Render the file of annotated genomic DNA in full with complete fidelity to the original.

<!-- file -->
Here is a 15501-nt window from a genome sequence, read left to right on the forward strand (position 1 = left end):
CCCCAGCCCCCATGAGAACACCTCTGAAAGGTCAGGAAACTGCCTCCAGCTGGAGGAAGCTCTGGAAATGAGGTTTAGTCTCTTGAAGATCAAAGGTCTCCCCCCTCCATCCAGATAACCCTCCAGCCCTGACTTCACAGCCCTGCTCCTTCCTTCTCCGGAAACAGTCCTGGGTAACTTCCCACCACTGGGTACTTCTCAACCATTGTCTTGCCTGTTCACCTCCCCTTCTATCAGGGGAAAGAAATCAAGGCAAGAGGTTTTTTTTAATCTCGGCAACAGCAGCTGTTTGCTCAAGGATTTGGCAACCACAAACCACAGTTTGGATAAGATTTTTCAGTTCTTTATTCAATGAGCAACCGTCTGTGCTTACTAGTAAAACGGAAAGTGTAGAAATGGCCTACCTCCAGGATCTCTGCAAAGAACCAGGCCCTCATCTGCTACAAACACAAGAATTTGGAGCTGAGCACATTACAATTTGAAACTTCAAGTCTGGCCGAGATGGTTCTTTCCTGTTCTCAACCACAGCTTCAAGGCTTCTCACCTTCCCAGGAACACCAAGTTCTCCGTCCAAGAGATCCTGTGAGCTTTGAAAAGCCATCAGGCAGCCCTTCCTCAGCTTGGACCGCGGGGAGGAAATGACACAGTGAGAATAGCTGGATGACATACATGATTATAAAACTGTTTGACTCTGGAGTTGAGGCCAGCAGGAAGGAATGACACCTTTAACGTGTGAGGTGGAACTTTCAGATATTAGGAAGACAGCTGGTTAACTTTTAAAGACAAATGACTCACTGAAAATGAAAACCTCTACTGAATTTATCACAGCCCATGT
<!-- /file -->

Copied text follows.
Here is a 15501-nt window from a genome sequence, read left to right on the forward strand (position 1 = left end):
CCCCAGCCCCCATGAGAACACCTCTGAAAGGTCAGGAAACTGCCTCCAGCTGGAGGAAGCTCTGGAAATGAGGTTTAGTCTCTTGAAGATCAAAGGTCTCCCCCCTCCATCCAGATAACCCTCCAGCCCTGACTTCACAGCCCTGCTCCTTCCTTCTCCGGAAACAGTCCTGGGTAACTTCCCACCACTGGGTACTTCTCAACCATTGTCTTGCCTGTTCACCTCCCCTTCTATCAGGGGAAAGAAATCAAGGCAAGAGGTTTTTTTTAATCTCGGCAACAGCAGCTGTTTGCTCAAGGATTTGGCAACCACAAACCACAGTTTGGATAAGATTTTTCAGTTCTTTATTCAATGAGCAACCGTCTGTGCTTACTAGTAAAACGGAAAGTGTAGAAATGGCCTACCTCCAGGATCTCTGCAAAGAACCAGGCCCTCATCTGCTACAAACACAAGAATTTGGAGCTGAGCACATTACAATTTGAAACTTCAAGTCTGGCCGAGATGGTTCTTTCCTGTTCTCAACCACAGCTTCAAGGCTTCTCACCTTCCCAGGAACACCAAGTTCTCCGTCCAAGAGATCCTGTGAGCTTTGAAAAGCCATCAGGCAGCCCTTCCTCAGCTTGGACCGCGGGGAGGAAATGACACAGTGAGAATAGCTGGATGACATACATGATTATAAAACTGTTTGACTCTGGAGTTGAGGCCAGCAGGAAGGAATGACACCTTTAACGTGTGAGGTGGAACTTTCAGATATTAGGAAGACAGCTGGTTAACTTTTAAAGACAAATGACTCACTGAAAATGAAAACCTCTACTGAATTTATCACAGCCCATGT